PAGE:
Divine Flame doesn't just look great in its still moments, either. The show's rare yet spectacular traditionally animated fights also carry through to this film, as swordsman perpetually dance and slash faster than the eye can see. The sharp angles of Garo's character designs are echoed in the angular ferocity of its fight scenes, and staying on-model is often (rightly) deemed less important than leaning into the flow of character motions. Divine Flame manages a difficult balance of embracing exaggerated, faster-than-life motions while still imbuing its battles with a sense of weight and consequence, something that likely comes down to the film's careful negotiation of floaty, effects-heavy clashes and grounded choreography. And Divine Flame constantly comes up with new ways to frame its fights, flipping from claustrophobic hyper-closeups to steady mid-shots emphasizing character weight to shots which spin and flip right along with their occupants.

Speaking of spinning and flipping, Garo's CG models are back, and are once again largely used to carry the audience on a delirious visual roller coaster ride. Cameras spin and zoom wildly around Garo's relatively convincing models, and a number of key fights here manage to combine CG and traditionally drawn elements to arrive at spectacles impossible with either alone. There's a sequence of Ema flipping manically through ruins seemingly designed to one-up Attack on Titan's signature cuts, and another where Dario's rage is portrayed through morphing animation that echoes the show's iconic OP. And of course, all of this beautiful choreography and scene-setting is applied to fight scenes that embody Garo's gleeful excess - this is the kind of movie that finds time for not one, but multiple sequences of characters using chain blades to water ski behind a surfing metal horse.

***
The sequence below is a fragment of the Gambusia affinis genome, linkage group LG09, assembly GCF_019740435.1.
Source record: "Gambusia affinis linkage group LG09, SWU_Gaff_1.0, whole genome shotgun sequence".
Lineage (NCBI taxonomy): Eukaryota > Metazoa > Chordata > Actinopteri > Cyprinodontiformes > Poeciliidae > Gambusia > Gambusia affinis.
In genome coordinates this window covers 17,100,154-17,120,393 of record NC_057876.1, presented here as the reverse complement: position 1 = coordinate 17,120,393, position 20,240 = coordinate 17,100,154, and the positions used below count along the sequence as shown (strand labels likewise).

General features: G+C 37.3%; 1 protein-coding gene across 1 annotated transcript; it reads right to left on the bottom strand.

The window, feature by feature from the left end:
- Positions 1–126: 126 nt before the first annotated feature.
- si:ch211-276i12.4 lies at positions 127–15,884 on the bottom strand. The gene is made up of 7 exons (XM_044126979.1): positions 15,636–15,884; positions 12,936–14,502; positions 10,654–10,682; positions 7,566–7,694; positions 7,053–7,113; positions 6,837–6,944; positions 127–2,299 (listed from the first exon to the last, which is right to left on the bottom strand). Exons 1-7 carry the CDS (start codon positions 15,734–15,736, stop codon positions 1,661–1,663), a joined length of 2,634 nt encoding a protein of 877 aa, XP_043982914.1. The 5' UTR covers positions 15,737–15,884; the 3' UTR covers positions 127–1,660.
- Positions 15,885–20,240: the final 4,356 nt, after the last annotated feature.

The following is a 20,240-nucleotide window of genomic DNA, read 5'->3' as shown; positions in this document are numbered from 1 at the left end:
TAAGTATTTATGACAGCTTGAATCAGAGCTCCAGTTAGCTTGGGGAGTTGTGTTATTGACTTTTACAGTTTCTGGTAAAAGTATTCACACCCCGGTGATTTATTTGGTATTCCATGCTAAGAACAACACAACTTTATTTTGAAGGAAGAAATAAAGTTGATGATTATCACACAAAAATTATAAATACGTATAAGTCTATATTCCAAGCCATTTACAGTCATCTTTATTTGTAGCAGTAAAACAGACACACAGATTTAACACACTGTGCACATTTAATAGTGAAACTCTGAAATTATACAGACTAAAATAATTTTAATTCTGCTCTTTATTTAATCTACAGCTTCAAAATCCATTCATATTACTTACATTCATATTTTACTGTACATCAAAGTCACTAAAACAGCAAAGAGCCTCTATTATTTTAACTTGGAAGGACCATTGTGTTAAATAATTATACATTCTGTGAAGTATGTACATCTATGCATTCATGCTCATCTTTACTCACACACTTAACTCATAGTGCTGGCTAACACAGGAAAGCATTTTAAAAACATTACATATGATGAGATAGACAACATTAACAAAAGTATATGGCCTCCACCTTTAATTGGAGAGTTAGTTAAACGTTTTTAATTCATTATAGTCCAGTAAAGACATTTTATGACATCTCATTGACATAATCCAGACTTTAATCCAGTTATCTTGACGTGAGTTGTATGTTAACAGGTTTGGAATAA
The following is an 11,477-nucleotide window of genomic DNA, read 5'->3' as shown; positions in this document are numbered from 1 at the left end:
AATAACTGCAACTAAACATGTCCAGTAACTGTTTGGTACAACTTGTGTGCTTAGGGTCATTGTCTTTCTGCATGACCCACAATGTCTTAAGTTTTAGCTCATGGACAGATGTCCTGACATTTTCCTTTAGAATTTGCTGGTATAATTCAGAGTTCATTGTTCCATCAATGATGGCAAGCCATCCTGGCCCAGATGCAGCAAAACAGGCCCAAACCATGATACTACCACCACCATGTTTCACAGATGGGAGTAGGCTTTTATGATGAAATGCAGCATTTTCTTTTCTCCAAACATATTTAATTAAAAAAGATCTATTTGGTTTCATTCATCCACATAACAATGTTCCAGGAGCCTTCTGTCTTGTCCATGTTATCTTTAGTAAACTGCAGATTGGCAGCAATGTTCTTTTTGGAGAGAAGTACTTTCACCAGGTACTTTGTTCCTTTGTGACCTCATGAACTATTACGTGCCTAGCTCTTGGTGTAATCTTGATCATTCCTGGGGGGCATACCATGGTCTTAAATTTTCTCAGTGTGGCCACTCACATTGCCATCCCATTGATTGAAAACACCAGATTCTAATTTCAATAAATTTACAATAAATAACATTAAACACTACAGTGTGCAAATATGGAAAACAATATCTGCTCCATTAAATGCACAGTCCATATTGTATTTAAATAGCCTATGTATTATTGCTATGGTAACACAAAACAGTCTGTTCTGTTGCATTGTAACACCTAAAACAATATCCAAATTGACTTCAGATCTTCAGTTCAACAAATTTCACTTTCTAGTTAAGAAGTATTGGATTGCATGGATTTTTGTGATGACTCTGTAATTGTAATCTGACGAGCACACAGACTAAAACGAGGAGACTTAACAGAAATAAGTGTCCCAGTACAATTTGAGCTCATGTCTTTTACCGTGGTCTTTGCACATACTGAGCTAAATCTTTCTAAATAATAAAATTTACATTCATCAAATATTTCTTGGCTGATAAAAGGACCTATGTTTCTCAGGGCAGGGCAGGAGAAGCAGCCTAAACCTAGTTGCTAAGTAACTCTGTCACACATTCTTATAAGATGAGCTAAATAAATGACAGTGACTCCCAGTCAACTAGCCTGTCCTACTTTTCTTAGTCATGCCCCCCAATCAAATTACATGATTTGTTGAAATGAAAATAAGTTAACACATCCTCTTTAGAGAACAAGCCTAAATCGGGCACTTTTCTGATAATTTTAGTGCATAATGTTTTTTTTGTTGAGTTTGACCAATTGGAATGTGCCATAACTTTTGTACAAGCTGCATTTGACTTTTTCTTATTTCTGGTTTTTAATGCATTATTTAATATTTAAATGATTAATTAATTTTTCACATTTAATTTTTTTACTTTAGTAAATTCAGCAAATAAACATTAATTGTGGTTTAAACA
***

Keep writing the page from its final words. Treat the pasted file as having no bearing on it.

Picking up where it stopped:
Divine Flame's soundtrack is less of a highlight than its beautiful layouts and dazzling fights, but it still provides a very natural accompaniment to the film's drama. Fitting but unremarkable orchestral tracks are supplemented by welcome dashes of spanish guitar, along with occasional roars from electric instruments. Garo's unique setting is also celebrated by the film's dub; though few of the original cast members outside of Ema had a particularly noticeable accent, I appreciated that both Omar Padilla and Christina Vee leaned into the show's setting as newcomers Dario and Sara. And accents aside, the dub overall remains as strong an effort as ever, boasting a natural script and compelling performances across the board.

Outside of that dub, this collection doesn't contain any noteworthy extras. Still, if you enjoyed Garo: The Animation, I definitely recommend checking out Divine Flame. The film's narrative is pretty thin, and ultimately felt more like a film-length episode than a meaningful or emotionally satisfying sequel, but the show's technical merits are as strong as ever, and it was nice simply to see this very engaging cast again. Divine Flame isn't a truly great film, but it's a beautiful work that is sure to please anyone who missed these bickering cousins and their roguish friends. Solid entertainment is its own reward.

Production Info:
Overall (dub) : B
Overall (sub) : B
Story : C
Animation : A-
Art : A-
Music : B+

+ Garo's visuals are as dazzling as ever, beautiful layouts and copious fight animation elevate a generally welcome reunion
Story is basically just a stretched-out episode plot, but not a particularly strong one

Director: Yuichiro Hayashi
Script: Yasuko Kobayashi
Yuichiro Hayashi
Seong Ho Park
Music: monaca
Original creator: Keita Amemiya
Art Director: Tadashi Kudo
Chief Animation Director: Toshiyuki Kanno
Animation Director:
Masayuki Katou
Seong Ho Park
Fumihide Sai
Sound Director: Sōichirō Kubo
Director of Photography: Yusuke Tannawa

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Garo: Divine Flame (movie)

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Garo: Divine Flame (BD+DVD)